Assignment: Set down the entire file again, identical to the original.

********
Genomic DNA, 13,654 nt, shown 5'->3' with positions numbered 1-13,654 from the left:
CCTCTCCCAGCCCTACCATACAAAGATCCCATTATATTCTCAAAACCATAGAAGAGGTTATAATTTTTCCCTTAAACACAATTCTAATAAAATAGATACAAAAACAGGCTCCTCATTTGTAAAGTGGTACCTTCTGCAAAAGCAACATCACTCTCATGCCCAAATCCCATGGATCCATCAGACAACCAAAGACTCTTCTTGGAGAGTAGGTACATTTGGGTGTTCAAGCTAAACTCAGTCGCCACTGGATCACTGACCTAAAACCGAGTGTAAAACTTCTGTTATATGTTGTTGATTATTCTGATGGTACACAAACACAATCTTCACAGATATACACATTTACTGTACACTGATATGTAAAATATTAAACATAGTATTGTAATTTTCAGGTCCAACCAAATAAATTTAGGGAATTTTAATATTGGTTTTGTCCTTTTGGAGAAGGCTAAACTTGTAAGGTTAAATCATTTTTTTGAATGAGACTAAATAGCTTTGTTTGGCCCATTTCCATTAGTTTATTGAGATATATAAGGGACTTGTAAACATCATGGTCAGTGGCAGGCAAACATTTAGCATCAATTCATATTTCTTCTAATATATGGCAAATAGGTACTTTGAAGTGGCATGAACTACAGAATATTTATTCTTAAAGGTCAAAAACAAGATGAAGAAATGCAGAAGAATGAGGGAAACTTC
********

Genomic DNA, 13,654 nt, shown 5'->3' with positions numbered 1-13,654 from the left:
CCTCTCCCAGCCCTACCATACAAAGATCCCATTATATTCTCAAAACCATAGAAGAGGTTATAATTTTTCCCTTAAACACAATTCTAATAAAATAGATACAAAAACAGGCTCCTCATTTGTAAAGTGGTACCTTCTGCAAAAGCAACATCACTCTCATGCCCAAATCCCATGGATCCATCAGACAACCAAAGACTCTTCTTGGAGAGTAGGTACATTTGGGTGTTCAAGCTAAACTCAGTCGCCACTGGATCACTGACCTAAAACCGAGTGTAAAACTTCTGTTATATGTTGTTGATTATTCTGATGGTACACAAACACAATCTTCACAGATATACACATTTACTGTACACTGATATGTAAAATATTAAACATAGTATTGTAATTTTCAGGTCCAACCAAATAAATTTAGGGAATTTTAATATTGGTTTTGTCCTTTTGGAGAAGGCTAAACTTGTAAGGTTAAATCATTTTTTTGAATGAGACTAAATAGCTTTGTTTGGCCCATTTCCATTAGTTTATTGAGATATATAAGGGACTTGTAAACATCATGGTCAGTGGCAGGCAAACATTTAGCATCAATTCATATTTCTTCTAATATATGGCAAATAGGTACTTTGAAGTGGCATGAACTACAGAATATTTATTCTTAAAGGTCAAAAACAAGATGAAGAAATGCAGAAGAATGAGGGAAACTTC